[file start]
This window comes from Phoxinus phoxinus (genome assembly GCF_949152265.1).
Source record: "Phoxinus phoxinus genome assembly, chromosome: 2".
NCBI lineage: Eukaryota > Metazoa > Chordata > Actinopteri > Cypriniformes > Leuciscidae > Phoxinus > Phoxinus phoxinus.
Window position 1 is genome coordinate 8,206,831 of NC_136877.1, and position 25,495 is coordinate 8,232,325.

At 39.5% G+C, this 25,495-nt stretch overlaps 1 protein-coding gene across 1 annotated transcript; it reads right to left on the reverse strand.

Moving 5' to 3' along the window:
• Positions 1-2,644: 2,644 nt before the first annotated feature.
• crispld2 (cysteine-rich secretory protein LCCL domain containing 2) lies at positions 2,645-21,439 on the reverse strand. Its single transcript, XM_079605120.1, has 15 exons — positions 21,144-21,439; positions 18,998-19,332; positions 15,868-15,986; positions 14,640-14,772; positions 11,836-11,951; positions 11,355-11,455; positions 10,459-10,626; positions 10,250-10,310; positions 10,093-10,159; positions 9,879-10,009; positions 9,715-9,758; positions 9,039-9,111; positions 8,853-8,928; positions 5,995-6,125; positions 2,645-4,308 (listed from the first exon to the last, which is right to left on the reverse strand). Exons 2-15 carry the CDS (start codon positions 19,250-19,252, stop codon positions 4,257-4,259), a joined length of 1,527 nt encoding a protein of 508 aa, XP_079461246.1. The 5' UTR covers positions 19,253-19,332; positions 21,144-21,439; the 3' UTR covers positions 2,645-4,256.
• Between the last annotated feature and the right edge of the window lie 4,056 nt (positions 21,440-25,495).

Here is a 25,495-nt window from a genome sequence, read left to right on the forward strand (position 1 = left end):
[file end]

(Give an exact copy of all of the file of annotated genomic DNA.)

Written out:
This window comes from Phoxinus phoxinus (genome assembly GCF_949152265.1).
Source record: "Phoxinus phoxinus genome assembly, chromosome: 2".
NCBI lineage: Eukaryota > Metazoa > Chordata > Actinopteri > Cypriniformes > Leuciscidae > Phoxinus > Phoxinus phoxinus.
Window position 1 is genome coordinate 8,206,831 of NC_136877.1, and position 25,495 is coordinate 8,232,325.

At 39.5% G+C, this 25,495-nt stretch overlaps 1 protein-coding gene across 1 annotated transcript; it reads right to left on the reverse strand.

Moving 5' to 3' along the window:
• Positions 1-2,644: 2,644 nt before the first annotated feature.
• crispld2 (cysteine-rich secretory protein LCCL domain containing 2) lies at positions 2,645-21,439 on the reverse strand. Its single transcript, XM_079605120.1, has 15 exons — positions 21,144-21,439; positions 18,998-19,332; positions 15,868-15,986; positions 14,640-14,772; positions 11,836-11,951; positions 11,355-11,455; positions 10,459-10,626; positions 10,250-10,310; positions 10,093-10,159; positions 9,879-10,009; positions 9,715-9,758; positions 9,039-9,111; positions 8,853-8,928; positions 5,995-6,125; positions 2,645-4,308 (listed from the first exon to the last, which is right to left on the reverse strand). Exons 2-15 carry the CDS (start codon positions 19,250-19,252, stop codon positions 4,257-4,259), a joined length of 1,527 nt encoding a protein of 508 aa, XP_079461246.1. The 5' UTR covers positions 19,253-19,332; positions 21,144-21,439; the 3' UTR covers positions 2,645-4,256.
• Between the last annotated feature and the right edge of the window lie 4,056 nt (positions 21,440-25,495).

Here is a 25,495-nt window from a genome sequence, read left to right on the forward strand (position 1 = left end):